David was the publicity and marketing in charge of a renowned firm. The firm had just hired a new marketing director to work under him. As luck would have it, the company had almost bagged a customer who would bring in a substantial amount of business. Now, although a bit skeptical, David put the responsibility of cracking the deal at a luncheon business meeting with the hotshot customer, on the new fellow. His fears came true when he got a call from the customer, who was absolutely furious about the way he was treated.
I'm sure, none of you reading this, in the concerned field, would want to be in this scenario. Then the question remains - how can such an embarrassment be avoided? Simple! One just needs to brush up some etiquette related to business luncheons. Are you ready then?
Business Lunch Etiquette Tips
Time is Money and Business
All management and business experts never shy away from telling this to everyone - practice punctuality. Being at the meeting on time or even a few minutes ahead of the stipulated time, before the clients, is advised. If you do not value your customer's time, you lose points there itself. Thus, NEVER ever make a customer wait for you.
Give the client an option to pick a place, though there is no harm in suggesting a place suiting your budget. After you zero in on a place and time, send an email reminder, a day before the meeting. It is a good habit to inculcate with regards to proper business etiquette.
Now this is a bit tricky. Offering a handshake and greeting, with a 'good afternoon', is good etiquette. Saying something like a simple thank you for taking your precious time for this meeting will be appropriate. Unless you know the person you are having the meeting with, avoid coming up with witty one-liners. If there is a large group, from a single firm, meet the senior most with regards to the position and then accordingly, the others. Oh and yes, please do not forget to switch off or put your mobile phone on silent mode. This is very, very crucial.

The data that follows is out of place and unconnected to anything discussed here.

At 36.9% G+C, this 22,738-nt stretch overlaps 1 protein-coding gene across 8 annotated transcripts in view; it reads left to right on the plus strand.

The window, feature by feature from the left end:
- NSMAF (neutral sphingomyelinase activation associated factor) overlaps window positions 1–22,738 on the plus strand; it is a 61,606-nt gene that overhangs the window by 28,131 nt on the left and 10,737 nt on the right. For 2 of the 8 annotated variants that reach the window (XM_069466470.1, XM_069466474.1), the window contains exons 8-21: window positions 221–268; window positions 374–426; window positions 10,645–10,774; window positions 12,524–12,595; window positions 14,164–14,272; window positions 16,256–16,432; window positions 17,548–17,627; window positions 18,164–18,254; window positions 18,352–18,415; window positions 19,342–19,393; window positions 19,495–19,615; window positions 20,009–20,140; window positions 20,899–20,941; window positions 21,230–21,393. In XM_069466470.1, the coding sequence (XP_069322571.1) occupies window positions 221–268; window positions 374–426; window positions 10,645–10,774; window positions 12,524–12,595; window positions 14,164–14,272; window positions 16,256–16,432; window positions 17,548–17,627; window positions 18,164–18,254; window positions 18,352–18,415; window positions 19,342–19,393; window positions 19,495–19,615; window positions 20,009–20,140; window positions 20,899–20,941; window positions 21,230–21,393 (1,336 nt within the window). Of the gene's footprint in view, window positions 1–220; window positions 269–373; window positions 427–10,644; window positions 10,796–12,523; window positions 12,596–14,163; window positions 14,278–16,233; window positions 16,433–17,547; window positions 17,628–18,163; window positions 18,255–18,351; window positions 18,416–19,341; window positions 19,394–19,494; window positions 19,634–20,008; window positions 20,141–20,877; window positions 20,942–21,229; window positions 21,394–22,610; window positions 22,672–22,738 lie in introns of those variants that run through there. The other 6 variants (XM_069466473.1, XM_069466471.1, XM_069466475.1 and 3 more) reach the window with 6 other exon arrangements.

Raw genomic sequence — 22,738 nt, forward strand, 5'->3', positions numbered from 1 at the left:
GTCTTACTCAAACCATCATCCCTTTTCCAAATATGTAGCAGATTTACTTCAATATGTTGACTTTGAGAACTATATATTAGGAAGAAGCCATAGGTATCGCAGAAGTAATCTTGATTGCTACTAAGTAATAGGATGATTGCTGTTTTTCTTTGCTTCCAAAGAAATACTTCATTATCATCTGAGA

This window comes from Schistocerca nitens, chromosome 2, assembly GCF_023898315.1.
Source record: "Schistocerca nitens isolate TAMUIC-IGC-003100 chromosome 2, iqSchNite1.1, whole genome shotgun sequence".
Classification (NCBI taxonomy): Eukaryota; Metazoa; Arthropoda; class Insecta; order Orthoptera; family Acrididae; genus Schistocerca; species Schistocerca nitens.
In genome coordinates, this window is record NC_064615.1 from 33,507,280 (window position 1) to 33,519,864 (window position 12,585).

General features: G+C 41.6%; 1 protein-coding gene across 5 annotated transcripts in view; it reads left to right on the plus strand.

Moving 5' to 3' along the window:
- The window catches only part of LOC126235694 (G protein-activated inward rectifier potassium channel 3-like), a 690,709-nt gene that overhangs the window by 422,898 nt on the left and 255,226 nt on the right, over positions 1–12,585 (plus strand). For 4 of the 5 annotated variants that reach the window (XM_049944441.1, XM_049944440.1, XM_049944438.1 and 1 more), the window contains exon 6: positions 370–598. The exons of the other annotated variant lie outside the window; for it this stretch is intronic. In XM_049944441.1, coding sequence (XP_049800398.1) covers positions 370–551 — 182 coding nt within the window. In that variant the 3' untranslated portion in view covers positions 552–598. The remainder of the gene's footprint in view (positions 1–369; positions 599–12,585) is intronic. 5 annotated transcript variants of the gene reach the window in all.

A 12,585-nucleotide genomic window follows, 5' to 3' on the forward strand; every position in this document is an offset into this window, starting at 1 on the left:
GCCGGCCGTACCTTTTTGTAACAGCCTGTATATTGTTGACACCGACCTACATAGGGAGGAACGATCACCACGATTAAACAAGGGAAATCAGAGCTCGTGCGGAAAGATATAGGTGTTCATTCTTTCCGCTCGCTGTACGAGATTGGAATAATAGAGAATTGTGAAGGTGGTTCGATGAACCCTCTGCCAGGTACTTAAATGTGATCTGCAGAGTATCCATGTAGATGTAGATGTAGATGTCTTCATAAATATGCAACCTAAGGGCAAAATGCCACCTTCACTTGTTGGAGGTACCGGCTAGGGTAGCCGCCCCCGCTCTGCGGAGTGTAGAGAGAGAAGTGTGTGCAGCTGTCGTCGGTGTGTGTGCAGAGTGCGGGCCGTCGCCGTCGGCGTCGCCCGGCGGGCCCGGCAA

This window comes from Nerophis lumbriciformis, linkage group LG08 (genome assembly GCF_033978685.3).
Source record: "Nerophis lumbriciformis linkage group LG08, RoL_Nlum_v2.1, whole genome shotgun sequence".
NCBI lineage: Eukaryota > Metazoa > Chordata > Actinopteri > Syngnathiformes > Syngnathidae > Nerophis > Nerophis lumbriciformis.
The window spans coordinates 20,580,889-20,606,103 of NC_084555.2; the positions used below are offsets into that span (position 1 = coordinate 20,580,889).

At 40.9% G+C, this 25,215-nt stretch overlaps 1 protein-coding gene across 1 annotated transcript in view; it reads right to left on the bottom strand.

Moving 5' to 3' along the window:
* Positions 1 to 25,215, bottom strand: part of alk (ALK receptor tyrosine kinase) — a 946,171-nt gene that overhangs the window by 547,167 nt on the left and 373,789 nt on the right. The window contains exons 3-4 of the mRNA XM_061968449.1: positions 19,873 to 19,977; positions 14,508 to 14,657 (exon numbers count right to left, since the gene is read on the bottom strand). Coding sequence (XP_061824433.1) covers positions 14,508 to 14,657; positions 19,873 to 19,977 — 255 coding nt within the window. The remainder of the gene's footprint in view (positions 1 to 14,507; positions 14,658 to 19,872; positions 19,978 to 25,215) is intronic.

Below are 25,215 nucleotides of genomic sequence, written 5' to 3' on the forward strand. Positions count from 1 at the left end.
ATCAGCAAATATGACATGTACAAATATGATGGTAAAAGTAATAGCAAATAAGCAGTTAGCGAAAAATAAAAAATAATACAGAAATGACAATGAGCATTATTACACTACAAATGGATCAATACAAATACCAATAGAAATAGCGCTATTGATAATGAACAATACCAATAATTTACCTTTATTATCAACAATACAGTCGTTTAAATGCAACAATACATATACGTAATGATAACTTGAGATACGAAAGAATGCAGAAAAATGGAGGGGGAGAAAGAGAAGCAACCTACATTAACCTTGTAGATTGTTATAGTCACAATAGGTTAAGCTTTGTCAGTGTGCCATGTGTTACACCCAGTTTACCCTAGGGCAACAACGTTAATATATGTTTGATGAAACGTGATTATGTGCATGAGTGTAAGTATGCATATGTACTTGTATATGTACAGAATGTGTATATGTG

Talking the Talk
Just to give the conversation a kick start, a bit of small talk is required. But let it be just that - SMALL. No rambling about your family or kids for too long, it can put off the client. Break it when the waiter comes for your order. Slowly get into the business mode. Avoid rushing directly to business talk. If your food does not come before the client's, ask the client to go ahead with his, lest it gets cold.
Coming to the Point
Broach and venture into the actual business talk, as the dessert or coffee comes in. Avoid looking at the napkins. Getting your basics right about fork and spoon handling would be an added advantage. Further, if the customer has wine, it is okay for you to have a little wine too and do I need to mention that being inebriated at such a meeting is a huge no-no? In addition to that, remember to keep your napkin on your left, after you are done with your food.
Paying the Bill
Another sensitive issue - who pays? Well, it has to be you, obviously! To make this affair discreet, there are many ways. To start off, before you take your place, ask the waiter to give you the bill directly. The client or your guest should not even know, ideally, that you paid the bill. What you can also do is, as and when you are sure that you are not going to order anything more, excuse yourself and pay at the reception directly. This will avoid any ambiguity as to who will pay.
Finally, give a good enough tip and walk the guest out and ensure that he is comfortably on his way. You should never leave before the client. That is considered bad etiquette.
Last, but not the least, it is a good idea to send a follow-up thank you note to the guest. Even in case you haven't been able to strike a deal. It could be a physical note or an email for his graciousness of having given you time. Leaves a positive impression.
This is where I sign off in the hope, that you find this useful. Cheers, for now!